The government has introduced a standard method for calculating the housing requirement. This currently stands at 1,369 pa for North Somerset, higher than even the 1250 pa the West of England Joint Spatial Plan (JSP) was proposing. This means even more growth for North Somerset.

We believe there is however a flaw with the standard method which is placing an unfair burden on North Somerset. If this was rectified it would change our housing target from one where we are set up to fail to a still very challenging, but more reasonable approach.

The standard methodology is based on household projections. There is a time lag in terms of when updated, new household projections are made available, so the government’s original standard method was based on 2014 data. When the 2016 projections appeared, the government reviewed the methodology but ignored the up-todate evidence and stuck with the 6 years old 2014 data as it boosted overall housing numbers nationally, despite the needs within North Somerset going down. Two years later and the government is currently reviewing the standard method again, and now is the opportunity to use the up to date 2018 data. These new projections demonstrate a continuing declining trend for new housing to meet the needs of North Somerset. We calculate that using current data that the standard method for North Somerset should now be the much lower 1117 pa.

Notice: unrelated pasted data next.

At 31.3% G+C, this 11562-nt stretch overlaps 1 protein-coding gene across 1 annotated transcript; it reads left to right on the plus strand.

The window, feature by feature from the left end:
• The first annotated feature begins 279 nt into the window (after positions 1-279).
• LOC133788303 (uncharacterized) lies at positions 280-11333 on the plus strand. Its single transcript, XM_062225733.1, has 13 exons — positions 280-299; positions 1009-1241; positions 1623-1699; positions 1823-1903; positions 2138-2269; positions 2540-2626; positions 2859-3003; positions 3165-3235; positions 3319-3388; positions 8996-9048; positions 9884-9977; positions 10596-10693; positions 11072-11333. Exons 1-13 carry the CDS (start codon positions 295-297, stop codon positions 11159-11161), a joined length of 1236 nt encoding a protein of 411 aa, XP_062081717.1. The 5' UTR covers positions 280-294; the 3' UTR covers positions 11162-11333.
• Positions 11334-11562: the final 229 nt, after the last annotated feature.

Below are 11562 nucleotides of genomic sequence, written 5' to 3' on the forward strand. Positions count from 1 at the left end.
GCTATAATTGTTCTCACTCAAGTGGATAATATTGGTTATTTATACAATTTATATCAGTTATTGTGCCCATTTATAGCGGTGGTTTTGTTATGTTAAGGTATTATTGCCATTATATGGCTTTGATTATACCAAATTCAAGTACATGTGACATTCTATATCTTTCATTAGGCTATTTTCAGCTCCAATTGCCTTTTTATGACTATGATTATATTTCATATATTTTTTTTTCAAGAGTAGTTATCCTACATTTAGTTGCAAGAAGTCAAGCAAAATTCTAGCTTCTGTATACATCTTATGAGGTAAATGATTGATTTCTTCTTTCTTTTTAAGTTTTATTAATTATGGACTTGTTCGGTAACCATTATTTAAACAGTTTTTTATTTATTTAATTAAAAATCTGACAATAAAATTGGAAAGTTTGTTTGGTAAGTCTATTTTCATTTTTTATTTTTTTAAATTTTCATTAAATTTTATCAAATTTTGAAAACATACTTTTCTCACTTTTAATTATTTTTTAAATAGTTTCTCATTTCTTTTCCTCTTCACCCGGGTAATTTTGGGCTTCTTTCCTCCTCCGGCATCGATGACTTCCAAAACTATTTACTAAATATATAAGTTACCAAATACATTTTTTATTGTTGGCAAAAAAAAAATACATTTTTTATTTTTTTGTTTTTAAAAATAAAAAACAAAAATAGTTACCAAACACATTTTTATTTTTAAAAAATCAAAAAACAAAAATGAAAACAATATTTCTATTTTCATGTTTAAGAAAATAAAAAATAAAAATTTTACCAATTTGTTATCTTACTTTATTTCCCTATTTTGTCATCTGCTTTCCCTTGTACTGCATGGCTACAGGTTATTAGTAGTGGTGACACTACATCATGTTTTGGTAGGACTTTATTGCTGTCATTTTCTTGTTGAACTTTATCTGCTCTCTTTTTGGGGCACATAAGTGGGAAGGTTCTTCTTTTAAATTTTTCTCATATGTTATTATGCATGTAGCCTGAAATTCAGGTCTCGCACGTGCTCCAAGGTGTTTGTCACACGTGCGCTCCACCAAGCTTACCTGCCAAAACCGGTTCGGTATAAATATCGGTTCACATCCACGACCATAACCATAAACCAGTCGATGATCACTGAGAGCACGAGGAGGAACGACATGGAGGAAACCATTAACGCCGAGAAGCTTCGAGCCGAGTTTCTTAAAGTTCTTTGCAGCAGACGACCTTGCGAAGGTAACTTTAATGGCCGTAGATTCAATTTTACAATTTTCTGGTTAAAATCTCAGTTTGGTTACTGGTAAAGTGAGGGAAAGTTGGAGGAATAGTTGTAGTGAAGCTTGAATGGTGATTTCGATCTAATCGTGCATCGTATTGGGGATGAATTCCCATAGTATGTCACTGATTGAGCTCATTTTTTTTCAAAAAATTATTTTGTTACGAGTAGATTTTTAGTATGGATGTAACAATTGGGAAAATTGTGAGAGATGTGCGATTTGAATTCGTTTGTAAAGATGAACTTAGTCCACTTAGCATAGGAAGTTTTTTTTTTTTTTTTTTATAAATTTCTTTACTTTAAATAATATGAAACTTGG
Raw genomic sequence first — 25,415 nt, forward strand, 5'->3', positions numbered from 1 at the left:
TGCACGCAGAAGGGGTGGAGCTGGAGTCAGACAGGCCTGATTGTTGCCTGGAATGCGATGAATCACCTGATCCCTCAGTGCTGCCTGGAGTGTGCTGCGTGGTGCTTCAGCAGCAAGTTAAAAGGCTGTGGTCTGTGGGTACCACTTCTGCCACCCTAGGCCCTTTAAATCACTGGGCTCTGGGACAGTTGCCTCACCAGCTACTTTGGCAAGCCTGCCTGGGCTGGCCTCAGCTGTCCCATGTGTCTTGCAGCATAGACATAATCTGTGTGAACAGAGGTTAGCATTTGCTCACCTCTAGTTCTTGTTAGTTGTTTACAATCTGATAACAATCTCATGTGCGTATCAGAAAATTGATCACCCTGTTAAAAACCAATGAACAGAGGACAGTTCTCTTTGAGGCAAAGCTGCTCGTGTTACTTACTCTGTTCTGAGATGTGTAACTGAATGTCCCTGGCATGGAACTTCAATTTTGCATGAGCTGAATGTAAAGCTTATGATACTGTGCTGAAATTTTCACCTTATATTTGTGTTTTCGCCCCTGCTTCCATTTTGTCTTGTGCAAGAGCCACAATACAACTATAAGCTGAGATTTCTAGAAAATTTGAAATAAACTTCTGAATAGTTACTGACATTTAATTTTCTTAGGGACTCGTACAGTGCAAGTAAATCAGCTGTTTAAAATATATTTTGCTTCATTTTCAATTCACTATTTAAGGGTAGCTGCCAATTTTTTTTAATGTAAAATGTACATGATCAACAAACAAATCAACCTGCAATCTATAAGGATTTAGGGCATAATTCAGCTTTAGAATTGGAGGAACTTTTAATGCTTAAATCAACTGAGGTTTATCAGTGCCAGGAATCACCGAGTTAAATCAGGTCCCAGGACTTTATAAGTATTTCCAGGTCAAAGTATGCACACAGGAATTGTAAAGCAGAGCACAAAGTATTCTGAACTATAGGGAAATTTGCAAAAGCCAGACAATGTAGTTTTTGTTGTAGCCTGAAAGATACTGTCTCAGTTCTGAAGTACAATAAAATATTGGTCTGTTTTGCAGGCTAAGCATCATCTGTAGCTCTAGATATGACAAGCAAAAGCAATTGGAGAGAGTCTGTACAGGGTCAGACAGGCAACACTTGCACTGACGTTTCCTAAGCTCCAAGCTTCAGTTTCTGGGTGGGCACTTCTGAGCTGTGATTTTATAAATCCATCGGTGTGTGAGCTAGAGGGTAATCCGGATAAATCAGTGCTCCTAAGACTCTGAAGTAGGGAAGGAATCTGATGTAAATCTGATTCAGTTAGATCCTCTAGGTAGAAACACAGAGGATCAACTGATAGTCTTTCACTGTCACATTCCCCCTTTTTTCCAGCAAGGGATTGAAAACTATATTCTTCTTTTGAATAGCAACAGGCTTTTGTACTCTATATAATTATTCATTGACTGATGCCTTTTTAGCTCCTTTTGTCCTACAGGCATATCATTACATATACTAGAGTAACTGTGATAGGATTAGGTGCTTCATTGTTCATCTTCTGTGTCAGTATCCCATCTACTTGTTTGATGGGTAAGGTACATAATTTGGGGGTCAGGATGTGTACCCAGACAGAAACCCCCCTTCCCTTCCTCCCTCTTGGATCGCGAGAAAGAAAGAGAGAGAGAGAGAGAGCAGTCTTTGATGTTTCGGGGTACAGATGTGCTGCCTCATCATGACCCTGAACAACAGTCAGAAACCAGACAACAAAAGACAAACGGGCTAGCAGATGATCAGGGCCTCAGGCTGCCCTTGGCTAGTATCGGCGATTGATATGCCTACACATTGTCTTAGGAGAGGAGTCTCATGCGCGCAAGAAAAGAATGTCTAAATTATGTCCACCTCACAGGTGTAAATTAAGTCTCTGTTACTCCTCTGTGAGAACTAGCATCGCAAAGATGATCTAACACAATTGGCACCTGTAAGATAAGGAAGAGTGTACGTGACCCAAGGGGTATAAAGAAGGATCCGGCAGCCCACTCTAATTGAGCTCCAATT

That would make an enormous difference to us. Over a 15 year plan period, instead of 20,535 dwellings, the target would only be 16,755 – meaning we would have to plan for 3780 fewer dwellings. Put it another way, there would be no requirement to deliver a site equivalent to the size of the Mendip Spring proposal.

We are writing to the Secretary of State on this point and would appreciate any support you could give to persuade him that the future housing requirement for North Somerset must be realistic and based on the most up to data.